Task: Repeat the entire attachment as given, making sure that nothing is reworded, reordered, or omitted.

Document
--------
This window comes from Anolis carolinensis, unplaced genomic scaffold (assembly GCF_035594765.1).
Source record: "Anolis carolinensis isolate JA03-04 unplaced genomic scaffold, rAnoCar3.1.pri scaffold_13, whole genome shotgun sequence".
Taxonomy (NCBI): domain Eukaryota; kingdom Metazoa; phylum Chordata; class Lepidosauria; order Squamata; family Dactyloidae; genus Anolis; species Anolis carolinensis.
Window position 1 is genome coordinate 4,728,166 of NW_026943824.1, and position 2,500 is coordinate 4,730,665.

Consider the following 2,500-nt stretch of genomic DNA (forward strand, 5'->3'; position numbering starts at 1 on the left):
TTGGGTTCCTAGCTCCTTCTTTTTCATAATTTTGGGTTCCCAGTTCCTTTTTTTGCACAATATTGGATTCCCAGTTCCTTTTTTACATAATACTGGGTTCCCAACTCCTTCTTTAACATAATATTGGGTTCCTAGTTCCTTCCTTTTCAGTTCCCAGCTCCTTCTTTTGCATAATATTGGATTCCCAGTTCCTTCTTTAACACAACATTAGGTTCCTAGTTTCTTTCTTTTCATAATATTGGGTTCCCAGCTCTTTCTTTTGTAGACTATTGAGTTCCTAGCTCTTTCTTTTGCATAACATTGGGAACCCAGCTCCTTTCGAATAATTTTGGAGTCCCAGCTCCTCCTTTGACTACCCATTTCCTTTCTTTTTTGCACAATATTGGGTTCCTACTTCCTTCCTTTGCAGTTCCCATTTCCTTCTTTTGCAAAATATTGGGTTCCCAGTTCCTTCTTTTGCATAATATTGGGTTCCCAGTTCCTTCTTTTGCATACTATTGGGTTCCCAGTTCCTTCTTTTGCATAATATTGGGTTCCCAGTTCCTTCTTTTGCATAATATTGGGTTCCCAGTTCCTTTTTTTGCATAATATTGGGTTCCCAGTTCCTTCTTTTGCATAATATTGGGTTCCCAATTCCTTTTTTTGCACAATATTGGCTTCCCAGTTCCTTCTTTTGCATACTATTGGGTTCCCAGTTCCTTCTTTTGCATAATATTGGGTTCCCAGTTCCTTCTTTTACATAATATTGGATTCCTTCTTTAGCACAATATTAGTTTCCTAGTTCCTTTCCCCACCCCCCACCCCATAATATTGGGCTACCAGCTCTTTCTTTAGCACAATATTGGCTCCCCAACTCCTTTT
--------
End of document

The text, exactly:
This window comes from Anolis carolinensis, unplaced genomic scaffold (assembly GCF_035594765.1).
Source record: "Anolis carolinensis isolate JA03-04 unplaced genomic scaffold, rAnoCar3.1.pri scaffold_13, whole genome shotgun sequence".
Taxonomy (NCBI): domain Eukaryota; kingdom Metazoa; phylum Chordata; class Lepidosauria; order Squamata; family Dactyloidae; genus Anolis; species Anolis carolinensis.
Window position 1 is genome coordinate 4,728,166 of NW_026943824.1, and position 2,500 is coordinate 4,730,665.

Consider the following 2,500-nt stretch of genomic DNA (forward strand, 5'->3'; position numbering starts at 1 on the left):
TTGGGTTCCTAGCTCCTTCTTTTTCATAATTTTGGGTTCCCAGTTCCTTTTTTTGCACAATATTGGATTCCCAGTTCCTTTTTTACATAATACTGGGTTCCCAACTCCTTCTTTAACATAATATTGGGTTCCTAGTTCCTTCCTTTTCAGTTCCCAGCTCCTTCTTTTGCATAATATTGGATTCCCAGTTCCTTCTTTAACACAACATTAGGTTCCTAGTTTCTTTCTTTTCATAATATTGGGTTCCCAGCTCTTTCTTTTGTAGACTATTGAGTTCCTAGCTCTTTCTTTTGCATAACATTGGGAACCCAGCTCCTTTCGAATAATTTTGGAGTCCCAGCTCCTCCTTTGACTACCCATTTCCTTTCTTTTTTGCACAATATTGGGTTCCTACTTCCTTCCTTTGCAGTTCCCATTTCCTTCTTTTGCAAAATATTGGGTTCCCAGTTCCTTCTTTTGCATAATATTGGGTTCCCAGTTCCTTCTTTTGCATACTATTGGGTTCCCAGTTCCTTCTTTTGCATAATATTGGGTTCCCAGTTCCTTCTTTTGCATAATATTGGGTTCCCAGTTCCTTTTTTTGCATAATATTGGGTTCCCAGTTCCTTCTTTTGCATAATATTGGGTTCCCAATTCCTTTTTTTGCACAATATTGGCTTCCCAGTTCCTTCTTTTGCATACTATTGGGTTCCCAGTTCCTTCTTTTGCATAATATTGGGTTCCCAGTTCCTTCTTTTACATAATATTGGATTCCTTCTTTAGCACAATATTAGTTTCCTAGTTCCTTTCCCCACCCCCCACCCCATAATATTGGGCTACCAGCTCTTTCTTTAGCACAATATTGGCTCCCCAACTCCTTTT